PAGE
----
Richard Sturgeon enjoying the New Mexico landscape on his Harley Davidson motorcycle. Photo Courtesy LANL
Richard Sturgeon of the Los Alamos National Laboratory’s Environmental Compliance Programs group eases his Harley Davidson through a two-lane flattop near Cloudcroft, New Mexico. Unlike the main interstates, this state road has little traffic on it, enabling Richard to cruise safely at a comfortable speed.
“It’s easy to lose yourself traveling down the road with the mountains as a backdrop—there’s a sense of freedom out there, especially when you have the road to yourself,” says Richard. “When there’s nothing between you and the environment, it’s a completely different feeling than when you‘re within the confines of a vehicle.”
Richard never really thought much about riding motorcycles until he moved to Los Alamos in 1990.
“A buddy of mine talked me into taking a beginner’s motorcycle-riding class because he wanted me to go out riding with him,” he explains. “I’ve been into motorcycles ever since.”
“Cruising in open spaces is much better than riding in a city or along an interstate, where you lose the sense of freedom and basically fear for your life,” Richard notes. “Almost every motorcyclist I know has experienced a close encounter, and some cases, suffered injuries as a result of an accident. Safety is paramount when riding along with other motorists, as the level of distraction is often high—and it’s compounded with the low profile given off by motorcyclists.”
In 2014, Richard learned first-hand the perils of motorcycle riding. He was traveling down the Los Alamos Truck Route on his way to work, with the bulk of the traffic headed the other way to the Laboratory’s main technical area.
“Things were pretty sketchy that day,” Richard notes. “Some of the vehicles traveling along those tight curves started to veer into my opposing lane, which really shot up my adrenaline. Luckily, I made it to work okay, but the incidents got me to thinking about road safety. That’s when my boss and I, after some discussion, came up with what I like to call the ‘Einstein poster,’ which has the motto ‘Look Twice Save a Life.’”
Richard’s first motorcycle safety poster. Courtesy LANL
The poster proved so popular at the Lab that in 2015 the Laboratory’s traffic safety group reached out to Richard and asked him to start a motorcycle safety committee. In 2019, Richard was invited to Lawrence Livermore and Idaho national laboratories to start motorcycle committees patterned like the one he founded at the Laboratory.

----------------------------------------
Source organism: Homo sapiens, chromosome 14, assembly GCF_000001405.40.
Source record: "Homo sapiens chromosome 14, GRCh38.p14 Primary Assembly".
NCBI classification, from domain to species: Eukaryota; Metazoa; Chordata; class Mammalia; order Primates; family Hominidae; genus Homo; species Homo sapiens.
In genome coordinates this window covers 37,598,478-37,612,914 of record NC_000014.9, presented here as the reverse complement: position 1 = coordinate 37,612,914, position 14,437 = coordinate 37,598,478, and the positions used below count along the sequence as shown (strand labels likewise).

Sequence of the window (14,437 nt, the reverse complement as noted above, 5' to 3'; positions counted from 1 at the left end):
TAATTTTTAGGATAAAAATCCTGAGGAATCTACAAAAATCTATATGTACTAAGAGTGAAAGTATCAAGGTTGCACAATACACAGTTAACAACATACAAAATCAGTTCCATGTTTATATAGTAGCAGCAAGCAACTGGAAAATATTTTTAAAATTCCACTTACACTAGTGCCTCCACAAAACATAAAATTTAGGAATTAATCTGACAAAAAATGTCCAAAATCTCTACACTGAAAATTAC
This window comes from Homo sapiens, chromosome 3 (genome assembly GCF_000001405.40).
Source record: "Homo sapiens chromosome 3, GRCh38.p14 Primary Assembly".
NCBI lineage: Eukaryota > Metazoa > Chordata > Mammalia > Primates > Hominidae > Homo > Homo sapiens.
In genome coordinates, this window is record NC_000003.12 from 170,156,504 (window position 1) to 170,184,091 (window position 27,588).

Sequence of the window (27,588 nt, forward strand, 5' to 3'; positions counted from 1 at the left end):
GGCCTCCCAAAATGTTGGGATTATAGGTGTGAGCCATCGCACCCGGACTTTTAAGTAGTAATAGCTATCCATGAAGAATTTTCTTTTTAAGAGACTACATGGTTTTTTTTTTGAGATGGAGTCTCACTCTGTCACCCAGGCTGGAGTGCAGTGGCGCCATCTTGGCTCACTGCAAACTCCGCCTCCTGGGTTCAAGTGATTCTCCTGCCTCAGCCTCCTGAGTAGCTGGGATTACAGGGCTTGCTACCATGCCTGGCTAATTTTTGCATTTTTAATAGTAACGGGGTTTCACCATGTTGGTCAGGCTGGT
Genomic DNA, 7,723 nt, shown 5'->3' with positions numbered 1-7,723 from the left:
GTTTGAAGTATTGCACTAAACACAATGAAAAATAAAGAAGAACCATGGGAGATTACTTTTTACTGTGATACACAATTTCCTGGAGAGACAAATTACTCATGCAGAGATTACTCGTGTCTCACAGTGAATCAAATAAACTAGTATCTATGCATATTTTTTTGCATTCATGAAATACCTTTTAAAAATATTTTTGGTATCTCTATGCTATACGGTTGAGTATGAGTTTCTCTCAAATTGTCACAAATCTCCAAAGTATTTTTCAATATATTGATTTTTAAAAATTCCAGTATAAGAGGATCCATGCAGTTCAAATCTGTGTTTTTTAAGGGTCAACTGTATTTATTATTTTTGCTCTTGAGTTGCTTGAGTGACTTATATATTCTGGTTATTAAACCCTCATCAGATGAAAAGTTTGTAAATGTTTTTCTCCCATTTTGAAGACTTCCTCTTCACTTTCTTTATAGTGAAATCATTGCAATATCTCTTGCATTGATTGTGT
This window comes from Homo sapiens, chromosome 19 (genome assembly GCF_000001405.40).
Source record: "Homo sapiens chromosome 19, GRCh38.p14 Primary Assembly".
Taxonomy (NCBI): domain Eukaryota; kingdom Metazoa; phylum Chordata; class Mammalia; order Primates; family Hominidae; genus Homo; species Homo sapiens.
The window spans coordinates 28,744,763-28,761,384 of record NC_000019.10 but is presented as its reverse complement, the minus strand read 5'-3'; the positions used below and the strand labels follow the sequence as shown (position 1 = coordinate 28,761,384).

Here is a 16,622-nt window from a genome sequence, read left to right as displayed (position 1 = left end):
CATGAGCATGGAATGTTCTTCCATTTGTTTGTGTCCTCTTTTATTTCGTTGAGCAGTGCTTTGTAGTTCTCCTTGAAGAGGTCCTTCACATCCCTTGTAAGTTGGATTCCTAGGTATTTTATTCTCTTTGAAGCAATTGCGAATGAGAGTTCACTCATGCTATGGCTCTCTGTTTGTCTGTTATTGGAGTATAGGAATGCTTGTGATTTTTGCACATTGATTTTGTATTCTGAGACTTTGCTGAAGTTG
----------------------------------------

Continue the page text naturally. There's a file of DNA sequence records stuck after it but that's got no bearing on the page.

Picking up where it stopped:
As part of the committee’s work Richard worked with a graphic-designer friend to come up with a logo that would serve as a symbol for motorcycle awareness and safety. The logo used the words “Jemez Riders,” which Richard found was pretty catchy. As months went by, Richard and many of his friends, some from the Atomic City and nearby Jemez communities, came together and formed a crew that they dubbed the Jemez Riders Riding Group.
“The Jemez Riders emphasize motorcycle awareness and safety,” says Richard. “Every year, we author state proclamations for the state governor, state legislatures and county councils to promote May as Motorcycle Awareness Month throughout the state.”
In addition to advocating motorcycle and motorist safety, the Jemez Riders organize benefit runs, perform community service and adopt highways to keep them litter-free.
“Motorcycles are everywhere a motorist is not looking. We are in your blind spot and are difficult to spot if you are even slightly distracted. As much as motorists must keep an eye out for us, we as riders must also be vigilant of motorists—both must always look twice. Together, we can make safety a priority on the road,” Sturgeon said.